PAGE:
The program met the latter goal in all 12 months last fiscal year but failed the pick-up goal in 9 of 12 months and didn’t meet the drop-off goal in any month, the report states. Riders have to be picked up within 30 minutes of their scheduled request and dropped off no more than an hour early and not late to be considered “on-time” pick-ups and drop-offs.

While the Met Council’s contracts with providers include financial penalties for failing to meet performance goals, OLA found that the agency increased driver wages and compensated providers for nonroutine vehicle maintenance as part of efforts to address workforce shortages, and relaxed some performance thresholds. Overall, that failed to address any issues with service quality, OLA says, as providers continued to struggle to meet performance goals.

Despite performance and service issues, the Met Council incorrectly gave $5,000 monthly bonuses to providers four times — 8% of the time — when they weren’t warranted, OLA found.

While the program typically meets state and federal requirements, auditors noted that Metro Mobility applies different standards to rider scheduling to do so, which can create major inconveniences for riders.

OLA found that the Met Council allows trip providers to not guarantee rider requests when they’re made. Instead, providers are allowed to “make every reasonable effort” to schedule rides by 3 p.m. the day before and notify riders that their request has either been scheduled or denied by 8 p.m. the day before.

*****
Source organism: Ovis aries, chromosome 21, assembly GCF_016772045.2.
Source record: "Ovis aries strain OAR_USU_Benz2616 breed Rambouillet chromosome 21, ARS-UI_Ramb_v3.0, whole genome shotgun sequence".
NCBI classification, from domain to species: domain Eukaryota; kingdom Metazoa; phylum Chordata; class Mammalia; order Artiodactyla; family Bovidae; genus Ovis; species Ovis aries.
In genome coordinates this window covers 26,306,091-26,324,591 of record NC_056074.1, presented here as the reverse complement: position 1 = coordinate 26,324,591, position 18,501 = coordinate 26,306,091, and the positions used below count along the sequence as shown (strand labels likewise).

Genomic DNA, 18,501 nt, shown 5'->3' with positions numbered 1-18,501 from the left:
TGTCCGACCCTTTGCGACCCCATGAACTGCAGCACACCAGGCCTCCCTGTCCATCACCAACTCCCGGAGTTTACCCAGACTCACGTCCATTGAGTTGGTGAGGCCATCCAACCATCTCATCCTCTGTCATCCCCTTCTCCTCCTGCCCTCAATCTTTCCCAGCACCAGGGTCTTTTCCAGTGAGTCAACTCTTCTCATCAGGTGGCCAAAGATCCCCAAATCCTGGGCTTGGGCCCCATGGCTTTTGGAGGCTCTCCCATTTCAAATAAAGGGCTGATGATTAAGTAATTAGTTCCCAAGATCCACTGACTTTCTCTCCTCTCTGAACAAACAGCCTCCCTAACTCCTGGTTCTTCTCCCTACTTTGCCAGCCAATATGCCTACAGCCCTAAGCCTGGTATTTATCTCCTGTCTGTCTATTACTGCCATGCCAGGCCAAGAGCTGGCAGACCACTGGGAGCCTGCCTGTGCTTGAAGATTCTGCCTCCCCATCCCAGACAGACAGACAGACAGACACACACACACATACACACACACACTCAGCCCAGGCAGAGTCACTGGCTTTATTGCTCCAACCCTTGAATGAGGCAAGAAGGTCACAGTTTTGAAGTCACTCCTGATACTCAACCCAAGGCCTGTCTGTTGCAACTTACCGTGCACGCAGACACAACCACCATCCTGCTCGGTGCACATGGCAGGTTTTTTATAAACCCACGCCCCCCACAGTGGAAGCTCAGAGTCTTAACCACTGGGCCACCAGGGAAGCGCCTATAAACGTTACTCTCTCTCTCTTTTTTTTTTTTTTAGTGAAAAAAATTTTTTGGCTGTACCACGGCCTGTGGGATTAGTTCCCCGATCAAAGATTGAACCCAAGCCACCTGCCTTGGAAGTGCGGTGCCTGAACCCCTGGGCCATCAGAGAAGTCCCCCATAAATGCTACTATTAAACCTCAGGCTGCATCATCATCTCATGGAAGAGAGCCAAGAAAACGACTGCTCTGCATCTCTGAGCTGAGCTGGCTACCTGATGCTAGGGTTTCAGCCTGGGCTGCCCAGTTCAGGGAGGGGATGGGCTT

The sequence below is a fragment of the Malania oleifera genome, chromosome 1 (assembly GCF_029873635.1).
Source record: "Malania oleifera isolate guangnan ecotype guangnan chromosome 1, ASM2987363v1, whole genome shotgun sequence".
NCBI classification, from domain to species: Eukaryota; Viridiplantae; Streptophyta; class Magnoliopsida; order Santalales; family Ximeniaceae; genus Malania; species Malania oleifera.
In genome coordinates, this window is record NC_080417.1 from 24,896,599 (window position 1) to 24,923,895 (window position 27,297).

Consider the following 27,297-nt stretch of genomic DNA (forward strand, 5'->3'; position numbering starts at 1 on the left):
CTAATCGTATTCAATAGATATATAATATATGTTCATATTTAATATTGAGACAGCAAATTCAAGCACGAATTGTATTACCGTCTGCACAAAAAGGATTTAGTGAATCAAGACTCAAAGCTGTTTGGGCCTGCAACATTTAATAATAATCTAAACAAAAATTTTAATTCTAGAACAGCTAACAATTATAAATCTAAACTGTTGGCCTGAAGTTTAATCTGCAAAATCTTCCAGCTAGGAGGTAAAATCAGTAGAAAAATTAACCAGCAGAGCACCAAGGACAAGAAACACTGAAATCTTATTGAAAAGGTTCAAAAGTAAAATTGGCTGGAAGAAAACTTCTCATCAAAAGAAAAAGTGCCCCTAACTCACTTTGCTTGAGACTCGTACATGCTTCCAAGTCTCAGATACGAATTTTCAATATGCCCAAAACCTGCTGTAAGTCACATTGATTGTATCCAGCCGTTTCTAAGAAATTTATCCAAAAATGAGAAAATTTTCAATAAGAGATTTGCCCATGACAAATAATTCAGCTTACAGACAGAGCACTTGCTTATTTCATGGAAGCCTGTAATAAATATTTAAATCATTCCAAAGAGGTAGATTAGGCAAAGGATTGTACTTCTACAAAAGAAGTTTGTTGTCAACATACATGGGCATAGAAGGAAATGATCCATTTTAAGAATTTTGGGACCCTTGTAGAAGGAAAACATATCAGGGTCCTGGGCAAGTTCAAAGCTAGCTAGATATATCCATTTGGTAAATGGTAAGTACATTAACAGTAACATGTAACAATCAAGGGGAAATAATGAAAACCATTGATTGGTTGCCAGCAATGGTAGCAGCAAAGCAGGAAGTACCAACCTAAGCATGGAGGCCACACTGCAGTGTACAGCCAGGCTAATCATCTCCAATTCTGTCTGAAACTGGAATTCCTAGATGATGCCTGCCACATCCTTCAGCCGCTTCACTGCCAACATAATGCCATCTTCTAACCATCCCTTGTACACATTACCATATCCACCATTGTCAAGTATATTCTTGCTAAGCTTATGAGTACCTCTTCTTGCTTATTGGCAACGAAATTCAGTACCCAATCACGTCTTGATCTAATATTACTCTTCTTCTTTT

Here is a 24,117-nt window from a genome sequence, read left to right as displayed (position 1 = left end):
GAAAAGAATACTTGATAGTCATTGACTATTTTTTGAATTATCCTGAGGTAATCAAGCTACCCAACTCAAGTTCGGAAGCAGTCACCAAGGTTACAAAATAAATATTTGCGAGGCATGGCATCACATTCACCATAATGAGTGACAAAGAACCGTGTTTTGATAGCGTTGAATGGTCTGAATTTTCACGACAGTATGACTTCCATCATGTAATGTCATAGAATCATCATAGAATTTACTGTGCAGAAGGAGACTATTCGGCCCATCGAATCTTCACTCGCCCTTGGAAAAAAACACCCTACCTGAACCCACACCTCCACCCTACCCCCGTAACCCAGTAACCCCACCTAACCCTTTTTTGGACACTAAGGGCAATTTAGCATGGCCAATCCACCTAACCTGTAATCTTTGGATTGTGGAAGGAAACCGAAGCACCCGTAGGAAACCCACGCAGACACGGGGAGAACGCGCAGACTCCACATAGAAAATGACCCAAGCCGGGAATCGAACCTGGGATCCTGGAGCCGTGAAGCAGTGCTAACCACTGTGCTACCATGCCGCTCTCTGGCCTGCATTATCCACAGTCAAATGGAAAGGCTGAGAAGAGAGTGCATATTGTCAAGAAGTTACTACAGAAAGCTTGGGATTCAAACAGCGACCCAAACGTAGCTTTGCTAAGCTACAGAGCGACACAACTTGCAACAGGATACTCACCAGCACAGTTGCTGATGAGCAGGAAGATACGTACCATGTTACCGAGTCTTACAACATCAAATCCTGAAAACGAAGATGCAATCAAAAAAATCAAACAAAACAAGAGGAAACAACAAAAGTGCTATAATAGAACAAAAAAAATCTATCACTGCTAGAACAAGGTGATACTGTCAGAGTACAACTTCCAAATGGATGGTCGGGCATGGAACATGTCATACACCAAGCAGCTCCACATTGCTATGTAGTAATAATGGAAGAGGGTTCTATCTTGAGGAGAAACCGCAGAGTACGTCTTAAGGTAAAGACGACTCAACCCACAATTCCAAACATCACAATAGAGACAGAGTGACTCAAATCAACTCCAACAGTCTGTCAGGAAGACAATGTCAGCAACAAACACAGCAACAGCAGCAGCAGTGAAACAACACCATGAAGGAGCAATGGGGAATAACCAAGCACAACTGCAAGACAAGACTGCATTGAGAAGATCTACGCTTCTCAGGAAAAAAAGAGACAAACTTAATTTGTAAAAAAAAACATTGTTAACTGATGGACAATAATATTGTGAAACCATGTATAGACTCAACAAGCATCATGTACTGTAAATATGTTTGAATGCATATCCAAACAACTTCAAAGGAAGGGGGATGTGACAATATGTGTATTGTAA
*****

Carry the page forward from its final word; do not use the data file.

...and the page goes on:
Additionally, providers can deny requests in state-mandated service areas if it impedes the program’s ability to fulfill federally mandated rides. That means riders who make ride requests days in advance still may not know if they’ll have a ride or need to make alternate plans until the night before they need it. Also, OLA found that providers only have to try to schedule state-mandated rides within an hour of the rider’s requested pick-up time, and around 1% of rides last fiscal year — nearly 20,000 rides — were more than an hour earlier or later than the rider requested.

Even with the aforementioned issues, results from a survey of riders show that most still view Metro Mobility favorably.

More than 80% of respondents were happy with the program’s processes for recertification and making or canceling a ride, and a majority still responded favorably about Metro Mobility ride services. Some raised concerns about inefficiencies in the processes, poor customer service by reservation staff, and ride service issues, and both riders and providers shared worries over the program’s technology for scheduling and tracking rides, the report notes.